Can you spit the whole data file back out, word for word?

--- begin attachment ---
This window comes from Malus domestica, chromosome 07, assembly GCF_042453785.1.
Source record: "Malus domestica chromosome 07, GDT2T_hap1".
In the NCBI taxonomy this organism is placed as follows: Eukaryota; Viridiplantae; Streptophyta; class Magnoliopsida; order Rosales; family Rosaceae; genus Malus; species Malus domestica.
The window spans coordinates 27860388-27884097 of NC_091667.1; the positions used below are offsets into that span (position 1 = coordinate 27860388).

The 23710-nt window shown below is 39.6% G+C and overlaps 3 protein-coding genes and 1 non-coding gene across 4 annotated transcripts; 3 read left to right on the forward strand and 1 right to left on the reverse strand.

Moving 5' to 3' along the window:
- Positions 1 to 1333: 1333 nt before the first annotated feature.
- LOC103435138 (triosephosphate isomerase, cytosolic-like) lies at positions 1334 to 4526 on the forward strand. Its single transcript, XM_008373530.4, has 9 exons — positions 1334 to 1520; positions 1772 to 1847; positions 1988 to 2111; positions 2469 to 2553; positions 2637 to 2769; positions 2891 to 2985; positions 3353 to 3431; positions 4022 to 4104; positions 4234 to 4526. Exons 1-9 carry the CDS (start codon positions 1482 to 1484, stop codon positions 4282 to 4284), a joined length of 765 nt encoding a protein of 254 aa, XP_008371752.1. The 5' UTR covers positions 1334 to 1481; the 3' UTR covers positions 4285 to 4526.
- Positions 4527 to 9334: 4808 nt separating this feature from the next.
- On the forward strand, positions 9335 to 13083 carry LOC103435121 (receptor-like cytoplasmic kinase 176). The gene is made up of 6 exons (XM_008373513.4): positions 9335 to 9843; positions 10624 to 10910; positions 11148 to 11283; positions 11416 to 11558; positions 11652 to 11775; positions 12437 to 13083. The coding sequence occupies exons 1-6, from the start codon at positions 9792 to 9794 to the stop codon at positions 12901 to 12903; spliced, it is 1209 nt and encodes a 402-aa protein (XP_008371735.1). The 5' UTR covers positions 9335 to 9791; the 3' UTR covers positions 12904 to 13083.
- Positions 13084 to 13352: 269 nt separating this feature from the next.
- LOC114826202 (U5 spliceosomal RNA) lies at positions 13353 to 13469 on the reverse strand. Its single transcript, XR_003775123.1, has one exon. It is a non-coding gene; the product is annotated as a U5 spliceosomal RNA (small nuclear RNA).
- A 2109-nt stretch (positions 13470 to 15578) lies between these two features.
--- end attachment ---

This window comes from Malus domestica, chromosome 07, assembly GCF_042453785.1.
Source record: "Malus domestica chromosome 07, GDT2T_hap1".
In the NCBI taxonomy this organism is placed as follows: Eukaryota; Viridiplantae; Streptophyta; class Magnoliopsida; order Rosales; family Rosaceae; genus Malus; species Malus domestica.
The window spans coordinates 27860388-27884097 of NC_091667.1; the positions used below are offsets into that span (position 1 = coordinate 27860388).

The 23710-nt window shown below is 39.6% G+C and overlaps 3 protein-coding genes and 1 non-coding gene across 4 annotated transcripts; 3 read left to right on the forward strand and 1 right to left on the reverse strand.

Moving 5' to 3' along the window:
- Positions 1 to 1333: 1333 nt before the first annotated feature.
- LOC103435138 (triosephosphate isomerase, cytosolic-like) lies at positions 1334 to 4526 on the forward strand. Its single transcript, XM_008373530.4, has 9 exons — positions 1334 to 1520; positions 1772 to 1847; positions 1988 to 2111; positions 2469 to 2553; positions 2637 to 2769; positions 2891 to 2985; positions 3353 to 3431; positions 4022 to 4104; positions 4234 to 4526. Exons 1-9 carry the CDS (start codon positions 1482 to 1484, stop codon positions 4282 to 4284), a joined length of 765 nt encoding a protein of 254 aa, XP_008371752.1. The 5' UTR covers positions 1334 to 1481; the 3' UTR covers positions 4285 to 4526.
- Positions 4527 to 9334: 4808 nt separating this feature from the next.
- On the forward strand, positions 9335 to 13083 carry LOC103435121 (receptor-like cytoplasmic kinase 176). The gene is made up of 6 exons (XM_008373513.4): positions 9335 to 9843; positions 10624 to 10910; positions 11148 to 11283; positions 11416 to 11558; positions 11652 to 11775; positions 12437 to 13083. The coding sequence occupies exons 1-6, from the start codon at positions 9792 to 9794 to the stop codon at positions 12901 to 12903; spliced, it is 1209 nt and encodes a 402-aa protein (XP_008371735.1). The 5' UTR covers positions 9335 to 9791; the 3' UTR covers positions 12904 to 13083.
- Positions 13084 to 13352: 269 nt separating this feature from the next.
- LOC114826202 (U5 spliceosomal RNA) lies at positions 13353 to 13469 on the reverse strand. Its single transcript, XR_003775123.1, has one exon. It is a non-coding gene; the product is annotated as a U5 spliceosomal RNA (small nuclear RNA).
- A 2109-nt stretch (positions 13470 to 15578) lies between these two features.